Monday, September 24, 2012

Wingos Field Work 2012

During May we returned to Wingos for a few weeks of additional excavations. Last winter, when we were working on the report, we found that we had several different lines of evidence suggesting that there was an enclosure southwest of the slave cabin that we’d discovered in 2009. First, we had mapped and excavated a number of small, circular features that we think were the remains of small posts. When we plotted them on a master map, they seemed to form two perpendicular lines, and part of a third line. The posts are quite small, and we think that they may have supported a woven wattle fence. Second, we found that there were concentrations of artifacts corresponding to these lines, indicating that the lines had formed boundaries between spaces that site residents kept intentionally clean, and spaces where they dumped trash. Third, we found that concentrations of soil chemicals associated with trash disposal generally mirrored the highs and lows of artifact counts. All of these lines of evidence point to our discovery of fence lines that enclosed a yard space. We hadn’t dug enough to determine the location of all the fences, the overall size of the yard, or what, if anything, may have been adjacent to it on the eastern side, so we set out to gather more information this year.

Our group from the University of Tennessee was expanded by volunteers from the Archeological Society of Virginia, Monticello, Poplar Forest, Roanoke College, and the Virginia Department of Historic Resources who spent one or more days working with us. We found three more features that are probably associated with the enclosure, collected more soil samples from within and outside of the enclosure, and excavated additional artifacts. Once these are placed on our master map along with the new chemical and artifact data, we will have a clearer picture of the way that people living at Wingos organized and used the space around their house.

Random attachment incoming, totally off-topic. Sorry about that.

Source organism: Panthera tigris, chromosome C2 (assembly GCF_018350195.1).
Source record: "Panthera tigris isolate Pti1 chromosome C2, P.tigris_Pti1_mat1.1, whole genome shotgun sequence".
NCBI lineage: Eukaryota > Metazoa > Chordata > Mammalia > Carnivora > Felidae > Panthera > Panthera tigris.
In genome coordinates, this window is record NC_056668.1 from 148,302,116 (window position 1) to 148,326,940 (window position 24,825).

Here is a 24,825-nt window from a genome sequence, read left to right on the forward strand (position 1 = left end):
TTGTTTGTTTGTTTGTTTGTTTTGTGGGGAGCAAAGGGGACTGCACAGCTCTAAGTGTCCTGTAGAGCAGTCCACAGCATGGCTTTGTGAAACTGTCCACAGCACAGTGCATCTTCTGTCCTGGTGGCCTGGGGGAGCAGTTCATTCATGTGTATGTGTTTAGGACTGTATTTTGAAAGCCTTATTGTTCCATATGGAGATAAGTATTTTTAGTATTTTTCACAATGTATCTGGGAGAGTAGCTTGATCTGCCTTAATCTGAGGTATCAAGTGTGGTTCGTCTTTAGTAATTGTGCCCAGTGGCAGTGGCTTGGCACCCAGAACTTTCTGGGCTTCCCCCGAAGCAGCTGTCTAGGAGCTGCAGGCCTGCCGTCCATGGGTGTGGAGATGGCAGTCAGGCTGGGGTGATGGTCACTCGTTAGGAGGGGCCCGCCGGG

Monday, September 17, 2012

Becoming “Official”

In 2011 we completed a shovel test pit survey of about 20 acres of woods, fields and lawn at French’s Tavern. We found hundreds of artifacts made and used from prehistory through to the 20th century. Two areas contained 18th-century artifacts that might date prior to the 1770s. We decided to do additional work at both sites in 2012. Although both were disturbed in the 20th century by logging or plowing, we thought that they still contained enough information to make them excavation worthwhile.

Over the winter we catalogued artifacts and mapped their distribution to determine rough boundaries for each site. In the spring we submitted site forms to the Virginia Department of Historic Resources. Their staff assigned a state site number to each site, which will serve as an official name for record-keeping and reporting. Following a system developed by the Smithsonian Institution in the 1940s and adopted nationally, each site is given a number that is coded with three sets of information. The site number begins with a numeric code for the state in which it is located. The states are numbered in alphabetic order, with 44 standing for Virginia. That two-digit code is followed by an abbreviation for the county in which the site is located (PO stands for Powhatan) and the final number of the code is  assigned based on a cumulatively numbered list of previous sites.  In this case, our sites are the 157th and 158th archaeological sites recorded in Powhatan, so they are now officially 44PO157 and 44PO158.

44PO157 is located in the field immediately west of French’s Tavern, the historic tavern and dwelling located near the eastern edge of the Indian Camp property.  Crystal Ptacek and Hope Smith supervised excavations there in 2012.

44PO158 is on a gentle slope above a spring that feeds Indian Camp creek. Brad Hatch and Lauren McMillan oversaw excavations there. Kathryn Gard, Rachel Guy, and Aaron Miller excavated both sites as field school students.